2. Contributors

Secondly, there are those who do not necessarily excel at the recognised sports, but they have created a niche of excellence for themselves in something. If they don’t rock the boat and their excellence in their field is appreciated, they can go through the system without too much hassle.

3. Foot Soldiers

These are normal, average students who want to be part of the bigger whole, accept the way things are as “part of life”, put their heads down and try to get on with it. Their hyper-vigilance and the constant low-level anxiety that accompanies it, is the price they pay to manage each day and to deal with occasional incidents of real conflict. They buy into the “this is how things are supposed to be” narrative. This is also the group that does most of the romanticisation after leaving.

4. Outcasts

The ones who either cannot or will not fit in. They are perceived as weak and targeted for exclusion at best, elimination at worst. This is done physically and emotionally by the boys, and structurally by ‘The School’.

Until we are intentional about breaking the cycle of violence in our boarding establishments, we are lying to ourselves and our parents.

Selling a fantasy

And it is into this structure, characters like Mackenzie insinuate themselves to create off-shoots of hierarchy that provides a home to boys who might not feel they have found their real home in ‘The School’. They have always done this. What might be making it worse now?

Perhaps part of the reason is that the good teachers and Housemasters (and they are the majority) simply have less and less time to engage sufficiently with all the students. It is crucial that we train all staff to recognise predatory and grooming behaviour, but also that we ensure they have the bandwidth to do so.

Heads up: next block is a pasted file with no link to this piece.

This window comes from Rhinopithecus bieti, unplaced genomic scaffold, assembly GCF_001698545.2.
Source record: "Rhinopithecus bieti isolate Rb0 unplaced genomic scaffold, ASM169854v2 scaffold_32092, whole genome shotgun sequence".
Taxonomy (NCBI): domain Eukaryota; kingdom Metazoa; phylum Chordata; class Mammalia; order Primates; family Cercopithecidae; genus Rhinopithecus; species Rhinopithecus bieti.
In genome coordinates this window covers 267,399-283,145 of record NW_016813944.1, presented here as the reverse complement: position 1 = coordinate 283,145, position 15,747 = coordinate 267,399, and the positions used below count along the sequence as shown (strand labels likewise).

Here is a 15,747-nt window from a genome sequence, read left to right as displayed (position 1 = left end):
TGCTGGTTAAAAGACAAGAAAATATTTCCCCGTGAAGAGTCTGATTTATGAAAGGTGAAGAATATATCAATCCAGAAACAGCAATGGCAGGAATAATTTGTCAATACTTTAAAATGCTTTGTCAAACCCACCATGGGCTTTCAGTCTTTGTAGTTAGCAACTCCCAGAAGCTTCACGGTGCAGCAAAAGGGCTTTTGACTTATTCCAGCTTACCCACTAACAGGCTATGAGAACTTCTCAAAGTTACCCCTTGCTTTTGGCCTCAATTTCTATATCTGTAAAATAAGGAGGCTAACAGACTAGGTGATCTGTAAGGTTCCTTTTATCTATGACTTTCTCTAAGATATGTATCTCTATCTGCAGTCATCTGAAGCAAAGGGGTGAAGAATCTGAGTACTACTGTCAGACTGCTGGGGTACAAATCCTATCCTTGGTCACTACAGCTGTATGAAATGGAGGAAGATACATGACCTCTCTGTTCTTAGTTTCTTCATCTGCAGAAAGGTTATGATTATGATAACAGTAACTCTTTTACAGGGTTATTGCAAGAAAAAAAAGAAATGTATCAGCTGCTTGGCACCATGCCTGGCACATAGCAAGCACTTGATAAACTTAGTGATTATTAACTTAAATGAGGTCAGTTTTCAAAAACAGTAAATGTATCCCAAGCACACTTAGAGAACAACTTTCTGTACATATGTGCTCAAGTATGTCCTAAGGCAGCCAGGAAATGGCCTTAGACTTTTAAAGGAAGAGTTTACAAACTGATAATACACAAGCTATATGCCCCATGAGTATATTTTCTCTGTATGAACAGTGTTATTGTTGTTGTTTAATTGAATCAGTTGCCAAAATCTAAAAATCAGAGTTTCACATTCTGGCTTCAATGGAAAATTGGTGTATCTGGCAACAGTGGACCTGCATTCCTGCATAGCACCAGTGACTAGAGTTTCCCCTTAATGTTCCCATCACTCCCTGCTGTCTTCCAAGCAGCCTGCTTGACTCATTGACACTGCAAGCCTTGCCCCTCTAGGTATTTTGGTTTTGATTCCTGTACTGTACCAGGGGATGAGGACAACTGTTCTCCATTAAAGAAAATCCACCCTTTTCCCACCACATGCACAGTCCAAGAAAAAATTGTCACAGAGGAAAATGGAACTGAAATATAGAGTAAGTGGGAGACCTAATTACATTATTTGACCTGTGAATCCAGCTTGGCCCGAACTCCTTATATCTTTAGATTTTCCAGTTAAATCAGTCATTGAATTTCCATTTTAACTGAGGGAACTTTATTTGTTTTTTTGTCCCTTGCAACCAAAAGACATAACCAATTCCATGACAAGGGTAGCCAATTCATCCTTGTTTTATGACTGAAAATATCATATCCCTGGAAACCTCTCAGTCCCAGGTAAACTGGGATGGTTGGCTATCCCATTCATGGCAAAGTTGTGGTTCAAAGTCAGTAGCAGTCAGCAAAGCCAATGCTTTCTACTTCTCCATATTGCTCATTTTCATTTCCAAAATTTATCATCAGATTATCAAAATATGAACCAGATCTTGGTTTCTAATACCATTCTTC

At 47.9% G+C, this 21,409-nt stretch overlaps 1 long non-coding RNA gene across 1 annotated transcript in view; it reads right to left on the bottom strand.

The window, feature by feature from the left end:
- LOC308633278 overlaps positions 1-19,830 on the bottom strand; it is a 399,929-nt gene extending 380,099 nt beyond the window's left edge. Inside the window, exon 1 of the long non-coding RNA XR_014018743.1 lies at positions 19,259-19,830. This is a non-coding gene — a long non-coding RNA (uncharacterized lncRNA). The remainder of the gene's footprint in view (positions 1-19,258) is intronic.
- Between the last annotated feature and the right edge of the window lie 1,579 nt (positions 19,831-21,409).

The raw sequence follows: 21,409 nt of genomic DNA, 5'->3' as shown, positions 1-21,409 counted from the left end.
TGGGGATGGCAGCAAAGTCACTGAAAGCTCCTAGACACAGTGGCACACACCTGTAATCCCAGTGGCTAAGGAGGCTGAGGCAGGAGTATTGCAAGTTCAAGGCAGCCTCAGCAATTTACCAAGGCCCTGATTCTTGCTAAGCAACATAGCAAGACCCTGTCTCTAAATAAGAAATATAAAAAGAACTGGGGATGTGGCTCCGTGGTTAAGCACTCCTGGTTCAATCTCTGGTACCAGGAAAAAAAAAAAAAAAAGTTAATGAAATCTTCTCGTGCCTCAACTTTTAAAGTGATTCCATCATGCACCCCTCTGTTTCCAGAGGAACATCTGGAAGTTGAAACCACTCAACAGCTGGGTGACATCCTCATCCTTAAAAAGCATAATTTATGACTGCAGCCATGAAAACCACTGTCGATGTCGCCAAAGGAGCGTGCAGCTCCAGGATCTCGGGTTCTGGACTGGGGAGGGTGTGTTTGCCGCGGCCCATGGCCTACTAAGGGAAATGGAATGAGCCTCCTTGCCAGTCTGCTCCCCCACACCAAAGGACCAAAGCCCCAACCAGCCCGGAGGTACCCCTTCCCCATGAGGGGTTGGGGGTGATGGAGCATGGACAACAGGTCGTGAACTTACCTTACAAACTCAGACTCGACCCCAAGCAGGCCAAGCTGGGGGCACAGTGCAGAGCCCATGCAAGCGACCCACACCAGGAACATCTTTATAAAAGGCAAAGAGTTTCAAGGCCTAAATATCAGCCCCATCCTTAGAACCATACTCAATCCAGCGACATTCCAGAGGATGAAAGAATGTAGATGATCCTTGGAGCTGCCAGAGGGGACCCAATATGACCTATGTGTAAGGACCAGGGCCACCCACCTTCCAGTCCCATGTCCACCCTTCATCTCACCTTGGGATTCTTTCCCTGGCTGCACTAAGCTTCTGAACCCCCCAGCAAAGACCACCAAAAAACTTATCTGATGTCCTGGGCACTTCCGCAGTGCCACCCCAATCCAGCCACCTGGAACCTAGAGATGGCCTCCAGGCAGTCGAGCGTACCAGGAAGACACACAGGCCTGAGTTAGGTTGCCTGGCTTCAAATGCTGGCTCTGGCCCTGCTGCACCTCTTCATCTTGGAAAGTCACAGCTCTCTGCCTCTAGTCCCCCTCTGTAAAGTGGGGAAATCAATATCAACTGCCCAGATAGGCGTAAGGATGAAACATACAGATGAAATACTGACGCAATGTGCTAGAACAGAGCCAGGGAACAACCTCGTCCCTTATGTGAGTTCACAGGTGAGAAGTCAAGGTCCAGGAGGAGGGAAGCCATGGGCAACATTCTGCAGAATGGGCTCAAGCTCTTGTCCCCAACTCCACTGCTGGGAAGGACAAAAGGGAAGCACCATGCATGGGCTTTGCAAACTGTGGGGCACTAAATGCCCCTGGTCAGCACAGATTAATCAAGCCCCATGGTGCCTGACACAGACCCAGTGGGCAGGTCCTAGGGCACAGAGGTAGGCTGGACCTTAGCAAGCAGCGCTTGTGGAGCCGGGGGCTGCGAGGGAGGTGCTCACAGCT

Until we (including Boards, Headmasters and Old Boys) are intentional about truly putting every student first we are selling a fake idea of school. Until we are intentional about meeting the needs of children today, not the mythological child of 1950 (or even 1850), we are selling a fantasy. And until we are intentional about breaking the cycle of violence in our boarding establishments, we are lying to ourselves and our parents.

This intentionality does not mean expelling the odd boy for going too far in the system that we helped put in place. This means re-examining everything we think we know about discipline, school structures, hierarchy. Everything.

Theuns Opperman’s article raises some challenging questions. Please share what you think by completing the poll below.

Theuns Opperman is a head of a school. The orginal full length version of this article can be found on his blog, Theuns’s Homeroom. News24 also carried a version of it as an opinion piece, under the heading David Mackenzie saga – The importance of duty of care to our pupils’